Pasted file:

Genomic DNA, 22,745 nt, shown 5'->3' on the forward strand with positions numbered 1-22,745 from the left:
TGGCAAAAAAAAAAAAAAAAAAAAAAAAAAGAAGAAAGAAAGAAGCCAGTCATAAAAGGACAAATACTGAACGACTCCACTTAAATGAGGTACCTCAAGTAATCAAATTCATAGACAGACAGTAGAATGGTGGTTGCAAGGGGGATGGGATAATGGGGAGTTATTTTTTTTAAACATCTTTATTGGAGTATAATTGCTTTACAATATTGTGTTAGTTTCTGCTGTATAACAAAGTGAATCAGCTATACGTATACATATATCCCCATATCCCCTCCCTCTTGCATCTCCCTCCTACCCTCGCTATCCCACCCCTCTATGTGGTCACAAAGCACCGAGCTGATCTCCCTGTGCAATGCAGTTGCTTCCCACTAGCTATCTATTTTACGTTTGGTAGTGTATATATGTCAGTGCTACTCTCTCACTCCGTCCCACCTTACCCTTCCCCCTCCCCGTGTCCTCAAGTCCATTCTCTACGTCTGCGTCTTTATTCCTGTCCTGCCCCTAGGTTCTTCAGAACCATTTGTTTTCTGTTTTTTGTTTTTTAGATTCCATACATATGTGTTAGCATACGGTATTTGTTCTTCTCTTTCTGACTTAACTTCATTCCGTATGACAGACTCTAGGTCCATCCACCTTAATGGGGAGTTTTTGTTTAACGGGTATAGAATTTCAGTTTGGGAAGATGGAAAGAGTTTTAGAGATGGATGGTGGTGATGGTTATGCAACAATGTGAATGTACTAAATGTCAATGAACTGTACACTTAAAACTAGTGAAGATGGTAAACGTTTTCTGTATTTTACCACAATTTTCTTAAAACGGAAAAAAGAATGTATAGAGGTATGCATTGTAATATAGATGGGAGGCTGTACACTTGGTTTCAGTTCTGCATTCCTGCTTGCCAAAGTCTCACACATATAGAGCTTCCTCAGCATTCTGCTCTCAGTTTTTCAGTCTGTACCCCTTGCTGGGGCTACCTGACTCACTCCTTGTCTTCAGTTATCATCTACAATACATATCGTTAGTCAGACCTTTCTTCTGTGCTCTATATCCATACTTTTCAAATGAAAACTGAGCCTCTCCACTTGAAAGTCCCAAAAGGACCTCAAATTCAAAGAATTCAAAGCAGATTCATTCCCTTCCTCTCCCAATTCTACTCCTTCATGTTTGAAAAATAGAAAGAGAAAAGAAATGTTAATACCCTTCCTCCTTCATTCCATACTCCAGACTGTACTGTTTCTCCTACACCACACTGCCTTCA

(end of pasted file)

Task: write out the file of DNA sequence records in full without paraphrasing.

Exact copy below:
Genomic DNA, 22,745 nt, shown 5'->3' on the forward strand with positions numbered 1-22,745 from the left:
TGGCAAAAAAAAAAAAAAAAAAAAAAAAAAGAAGAAAGAAAGAAGCCAGTCATAAAAGGACAAATACTGAACGACTCCACTTAAATGAGGTACCTCAAGTAATCAAATTCATAGACAGACAGTAGAATGGTGGTTGCAAGGGGGATGGGATAATGGGGAGTTATTTTTTTTAAACATCTTTATTGGAGTATAATTGCTTTACAATATTGTGTTAGTTTCTGCTGTATAACAAAGTGAATCAGCTATACGTATACATATATCCCCATATCCCCTCCCTCTTGCATCTCCCTCCTACCCTCGCTATCCCACCCCTCTATGTGGTCACAAAGCACCGAGCTGATCTCCCTGTGCAATGCAGTTGCTTCCCACTAGCTATCTATTTTACGTTTGGTAGTGTATATATGTCAGTGCTACTCTCTCACTCCGTCCCACCTTACCCTTCCCCCTCCCCGTGTCCTCAAGTCCATTCTCTACGTCTGCGTCTTTATTCCTGTCCTGCCCCTAGGTTCTTCAGAACCATTTGTTTTCTGTTTTTTGTTTTTTAGATTCCATACATATGTGTTAGCATACGGTATTTGTTCTTCTCTTTCTGACTTAACTTCATTCCGTATGACAGACTCTAGGTCCATCCACCTTAATGGGGAGTTTTTGTTTAACGGGTATAGAATTTCAGTTTGGGAAGATGGAAAGAGTTTTAGAGATGGATGGTGGTGATGGTTATGCAACAATGTGAATGTACTAAATGTCAATGAACTGTACACTTAAAACTAGTGAAGATGGTAAACGTTTTCTGTATTTTACCACAATTTTCTTAAAACGGAAAAAAGAATGTATAGAGGTATGCATTGTAATATAGATGGGAGGCTGTACACTTGGTTTCAGTTCTGCATTCCTGCTTGCCAAAGTCTCACACATATAGAGCTTCCTCAGCATTCTGCTCTCAGTTTTTCAGTCTGTACCCCTTGCTGGGGCTACCTGACTCACTCCTTGTCTTCAGTTATCATCTACAATACATATCGTTAGTCAGACCTTTCTTCTGTGCTCTATATCCATACTTTTCAAATGAAAACTGAGCCTCTCCACTTGAAAGTCCCAAAAGGACCTCAAATTCAAAGAATTCAAAGCAGATTCATTCCCTTCCTCTCCCAATTCTACTCCTTCATGTTTGAAAAATAGAAAGAGAAAAGAAATGTTAATACCCTTCCTCCTTCATTCCATACTCCAGACTGTACTGTTTCTCCTACACCACACTGCCTTCA